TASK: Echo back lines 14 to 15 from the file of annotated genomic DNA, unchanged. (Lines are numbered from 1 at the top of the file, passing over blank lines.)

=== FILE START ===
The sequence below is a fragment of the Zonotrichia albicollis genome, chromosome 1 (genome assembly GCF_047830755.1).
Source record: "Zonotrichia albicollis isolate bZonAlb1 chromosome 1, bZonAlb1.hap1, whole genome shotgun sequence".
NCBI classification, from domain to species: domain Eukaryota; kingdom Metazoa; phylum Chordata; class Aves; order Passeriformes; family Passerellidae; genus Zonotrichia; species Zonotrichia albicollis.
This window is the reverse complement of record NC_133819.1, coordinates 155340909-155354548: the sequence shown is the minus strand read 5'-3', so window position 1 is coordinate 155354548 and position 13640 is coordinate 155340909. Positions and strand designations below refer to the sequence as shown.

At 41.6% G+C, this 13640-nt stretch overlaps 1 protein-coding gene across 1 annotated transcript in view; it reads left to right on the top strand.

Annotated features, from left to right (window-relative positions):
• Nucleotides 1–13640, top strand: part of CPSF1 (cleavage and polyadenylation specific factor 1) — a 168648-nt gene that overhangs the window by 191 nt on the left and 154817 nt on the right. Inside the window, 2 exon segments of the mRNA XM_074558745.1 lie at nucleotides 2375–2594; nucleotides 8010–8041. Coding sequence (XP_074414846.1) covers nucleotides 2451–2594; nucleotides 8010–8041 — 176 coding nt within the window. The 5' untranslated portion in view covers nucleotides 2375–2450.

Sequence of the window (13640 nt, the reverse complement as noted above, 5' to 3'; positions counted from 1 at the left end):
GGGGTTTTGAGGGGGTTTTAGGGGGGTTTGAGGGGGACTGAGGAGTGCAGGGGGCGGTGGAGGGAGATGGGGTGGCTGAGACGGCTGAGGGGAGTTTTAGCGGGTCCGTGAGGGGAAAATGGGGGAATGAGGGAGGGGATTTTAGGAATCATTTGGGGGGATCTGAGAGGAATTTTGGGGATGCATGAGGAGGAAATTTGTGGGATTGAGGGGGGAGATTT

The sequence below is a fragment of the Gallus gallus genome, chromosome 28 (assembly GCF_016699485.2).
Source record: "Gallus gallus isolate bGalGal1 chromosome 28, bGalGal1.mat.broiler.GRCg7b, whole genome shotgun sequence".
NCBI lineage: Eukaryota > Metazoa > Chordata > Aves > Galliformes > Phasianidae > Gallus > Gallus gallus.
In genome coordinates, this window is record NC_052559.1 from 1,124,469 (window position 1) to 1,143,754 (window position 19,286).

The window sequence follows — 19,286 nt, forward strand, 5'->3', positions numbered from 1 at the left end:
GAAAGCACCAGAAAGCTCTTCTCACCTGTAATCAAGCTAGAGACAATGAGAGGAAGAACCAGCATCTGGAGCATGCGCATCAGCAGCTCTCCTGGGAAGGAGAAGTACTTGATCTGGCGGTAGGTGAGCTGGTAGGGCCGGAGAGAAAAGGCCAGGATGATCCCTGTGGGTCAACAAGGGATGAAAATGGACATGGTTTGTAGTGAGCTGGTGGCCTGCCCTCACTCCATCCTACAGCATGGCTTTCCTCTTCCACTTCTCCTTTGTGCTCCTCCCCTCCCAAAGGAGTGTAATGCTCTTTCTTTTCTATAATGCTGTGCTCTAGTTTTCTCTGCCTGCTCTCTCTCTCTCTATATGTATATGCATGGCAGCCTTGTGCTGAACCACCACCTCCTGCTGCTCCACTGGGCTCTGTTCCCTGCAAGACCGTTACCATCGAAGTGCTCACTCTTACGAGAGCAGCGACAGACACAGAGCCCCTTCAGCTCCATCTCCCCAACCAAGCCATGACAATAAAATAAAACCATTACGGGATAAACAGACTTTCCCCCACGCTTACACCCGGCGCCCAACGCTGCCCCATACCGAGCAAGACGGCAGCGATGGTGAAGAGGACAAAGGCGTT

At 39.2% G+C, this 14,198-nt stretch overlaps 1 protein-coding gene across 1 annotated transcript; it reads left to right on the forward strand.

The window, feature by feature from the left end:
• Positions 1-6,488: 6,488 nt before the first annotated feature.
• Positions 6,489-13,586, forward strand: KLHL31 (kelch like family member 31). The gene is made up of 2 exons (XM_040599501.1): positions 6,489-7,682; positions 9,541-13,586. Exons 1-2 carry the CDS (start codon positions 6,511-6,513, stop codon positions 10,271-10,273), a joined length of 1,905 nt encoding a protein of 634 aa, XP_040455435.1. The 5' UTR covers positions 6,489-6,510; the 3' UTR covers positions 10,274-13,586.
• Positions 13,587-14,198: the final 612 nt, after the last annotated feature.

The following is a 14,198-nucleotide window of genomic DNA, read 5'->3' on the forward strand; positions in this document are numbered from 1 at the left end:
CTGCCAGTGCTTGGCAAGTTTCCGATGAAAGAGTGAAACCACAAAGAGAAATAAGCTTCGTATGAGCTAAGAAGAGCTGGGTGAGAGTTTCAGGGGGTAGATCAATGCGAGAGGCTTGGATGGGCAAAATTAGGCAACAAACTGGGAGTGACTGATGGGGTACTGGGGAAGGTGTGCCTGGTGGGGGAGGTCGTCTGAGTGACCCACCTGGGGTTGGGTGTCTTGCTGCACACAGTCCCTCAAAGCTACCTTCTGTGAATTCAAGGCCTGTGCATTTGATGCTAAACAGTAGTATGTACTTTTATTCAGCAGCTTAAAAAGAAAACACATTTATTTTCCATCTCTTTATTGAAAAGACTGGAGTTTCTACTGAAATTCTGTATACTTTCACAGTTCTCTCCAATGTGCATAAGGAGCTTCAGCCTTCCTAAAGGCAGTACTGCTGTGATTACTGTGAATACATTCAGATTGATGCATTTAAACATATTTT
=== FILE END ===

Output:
The window sequence follows — 19,286 nt, forward strand, 5'->3', positions numbered from 1 at the left end:
GAAAGCACCAGAAAGCTCTTCTCACCTGTAATCAAGCTAGAGACAATGAGAGGAAGAACCAGCATCTGGAGCATGCGCATCAGCAGCTCTCCTGGGAAGGAGAAGTACTTGATCTGGCGGTAGGTGAGCTGGTAGGGCCGGAGAGAAAAGGCCAGGATGATCCCTGTGGGTCAACAAGGGATGAAAATGGACATGGTTTGTAGTGAGCTGGTGGCCTGCCCTCACTCCATCCTACAGCATGGCTTTCCTCTTCCACTTCTCCTTTGTGCTCCTCCCCTCCCAAAGGAGTGTAATGCTCTTTCTTTTCTATAATGCTGTGCTCTAGTTTTCTCTGCCTGCTCTCTCTCTCTCTATATGTATATGCATGGCAGCCTTGTGCTGAACCACCACCTCCTGCTGCTCCACTGGGCTCTGTTCCCTGCAAGACCGTTACCATCGAAGTGCTCACTCTTACGAGAGCAGCGACAGACACAGAGCCCCTTCAGCTCCATCTCCCCAACCAAGCCATGACAATAAAATAAAACCATTACGGGATAAACAGACTTTCCCCCACGCTTACACCCGGCGCCCAACGCTGCCCCATACCGAGCAAGACGGCAGCGATGGTGAAGAGGACAAAGGCGTT